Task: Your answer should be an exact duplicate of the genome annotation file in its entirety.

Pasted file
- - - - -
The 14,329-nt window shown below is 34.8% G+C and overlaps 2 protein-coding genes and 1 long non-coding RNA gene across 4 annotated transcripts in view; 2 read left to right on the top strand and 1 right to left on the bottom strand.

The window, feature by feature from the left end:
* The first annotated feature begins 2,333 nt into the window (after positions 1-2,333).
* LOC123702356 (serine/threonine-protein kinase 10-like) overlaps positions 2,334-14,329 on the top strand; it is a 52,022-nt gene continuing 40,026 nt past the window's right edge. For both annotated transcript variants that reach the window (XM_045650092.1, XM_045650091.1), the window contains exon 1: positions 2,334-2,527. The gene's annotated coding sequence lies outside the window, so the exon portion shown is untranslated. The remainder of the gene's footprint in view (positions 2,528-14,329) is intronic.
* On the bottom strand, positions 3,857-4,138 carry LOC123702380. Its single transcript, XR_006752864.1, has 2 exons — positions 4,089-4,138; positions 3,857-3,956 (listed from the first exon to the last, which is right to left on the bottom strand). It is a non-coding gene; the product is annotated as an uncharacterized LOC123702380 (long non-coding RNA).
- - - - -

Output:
The 14,329-nt window shown below is 34.8% G+C and overlaps 2 protein-coding genes and 1 long non-coding RNA gene across 4 annotated transcripts in view; 2 read left to right on the top strand and 1 right to left on the bottom strand.

The window, feature by feature from the left end:
* The first annotated feature begins 2,333 nt into the window (after positions 1-2,333).
* LOC123702356 (serine/threonine-protein kinase 10-like) overlaps positions 2,334-14,329 on the top strand; it is a 52,022-nt gene continuing 40,026 nt past the window's right edge. For both annotated transcript variants that reach the window (XM_045650092.1, XM_045650091.1), the window contains exon 1: positions 2,334-2,527. The gene's annotated coding sequence lies outside the window, so the exon portion shown is untranslated. The remainder of the gene's footprint in view (positions 2,528-14,329) is intronic.
* On the bottom strand, positions 3,857-4,138 carry LOC123702380. Its single transcript, XR_006752864.1, has 2 exons — positions 4,089-4,138; positions 3,857-3,956 (listed from the first exon to the last, which is right to left on the bottom strand). It is a non-coding gene; the product is annotated as an uncharacterized LOC123702380 (long non-coding RNA).